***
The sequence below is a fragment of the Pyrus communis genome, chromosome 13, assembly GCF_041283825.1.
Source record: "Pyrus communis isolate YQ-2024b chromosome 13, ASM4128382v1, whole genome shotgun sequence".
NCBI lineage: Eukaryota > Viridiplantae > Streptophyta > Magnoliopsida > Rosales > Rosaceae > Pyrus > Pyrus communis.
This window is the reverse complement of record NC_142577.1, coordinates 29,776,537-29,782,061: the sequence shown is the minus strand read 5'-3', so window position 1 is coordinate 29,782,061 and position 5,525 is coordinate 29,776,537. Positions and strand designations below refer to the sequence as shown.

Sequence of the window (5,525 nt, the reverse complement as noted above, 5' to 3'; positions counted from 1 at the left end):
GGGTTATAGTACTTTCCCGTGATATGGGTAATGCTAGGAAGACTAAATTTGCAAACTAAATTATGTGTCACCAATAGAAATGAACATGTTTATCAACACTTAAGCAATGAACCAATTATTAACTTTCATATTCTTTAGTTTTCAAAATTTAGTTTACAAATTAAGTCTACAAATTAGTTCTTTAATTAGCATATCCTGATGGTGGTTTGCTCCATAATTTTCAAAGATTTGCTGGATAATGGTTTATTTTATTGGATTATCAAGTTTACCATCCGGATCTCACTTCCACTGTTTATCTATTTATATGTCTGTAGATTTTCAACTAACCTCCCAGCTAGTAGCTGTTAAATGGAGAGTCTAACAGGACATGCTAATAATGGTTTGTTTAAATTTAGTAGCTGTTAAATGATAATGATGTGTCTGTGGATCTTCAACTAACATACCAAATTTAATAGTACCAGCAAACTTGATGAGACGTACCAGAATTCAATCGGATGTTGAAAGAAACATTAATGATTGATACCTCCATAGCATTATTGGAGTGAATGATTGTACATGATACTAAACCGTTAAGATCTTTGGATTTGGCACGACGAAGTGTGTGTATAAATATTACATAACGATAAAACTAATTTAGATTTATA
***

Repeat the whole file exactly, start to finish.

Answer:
The sequence below is a fragment of the Pyrus communis genome, chromosome 13, assembly GCF_041283825.1.
Source record: "Pyrus communis isolate YQ-2024b chromosome 13, ASM4128382v1, whole genome shotgun sequence".
NCBI lineage: Eukaryota > Viridiplantae > Streptophyta > Magnoliopsida > Rosales > Rosaceae > Pyrus > Pyrus communis.
This window is the reverse complement of record NC_142577.1, coordinates 29,776,537-29,782,061: the sequence shown is the minus strand read 5'-3', so window position 1 is coordinate 29,782,061 and position 5,525 is coordinate 29,776,537. Positions and strand designations below refer to the sequence as shown.

Sequence of the window (5,525 nt, the reverse complement as noted above, 5' to 3'; positions counted from 1 at the left end):
GGGTTATAGTACTTTCCCGTGATATGGGTAATGCTAGGAAGACTAAATTTGCAAACTAAATTATGTGTCACCAATAGAAATGAACATGTTTATCAACACTTAAGCAATGAACCAATTATTAACTTTCATATTCTTTAGTTTTCAAAATTTAGTTTACAAATTAAGTCTACAAATTAGTTCTTTAATTAGCATATCCTGATGGTGGTTTGCTCCATAATTTTCAAAGATTTGCTGGATAATGGTTTATTTTATTGGATTATCAAGTTTACCATCCGGATCTCACTTCCACTGTTTATCTATTTATATGTCTGTAGATTTTCAACTAACCTCCCAGCTAGTAGCTGTTAAATGGAGAGTCTAACAGGACATGCTAATAATGGTTTGTTTAAATTTAGTAGCTGTTAAATGATAATGATGTGTCTGTGGATCTTCAACTAACATACCAAATTTAATAGTACCAGCAAACTTGATGAGACGTACCAGAATTCAATCGGATGTTGAAAGAAACATTAATGATTGATACCTCCATAGCATTATTGGAGTGAATGATTGTACATGATACTAAACCGTTAAGATCTTTGGATTTGGCACGACGAAGTGTGTGTATAAATATTACATAACGATAAAACTAATTTAGATTTATA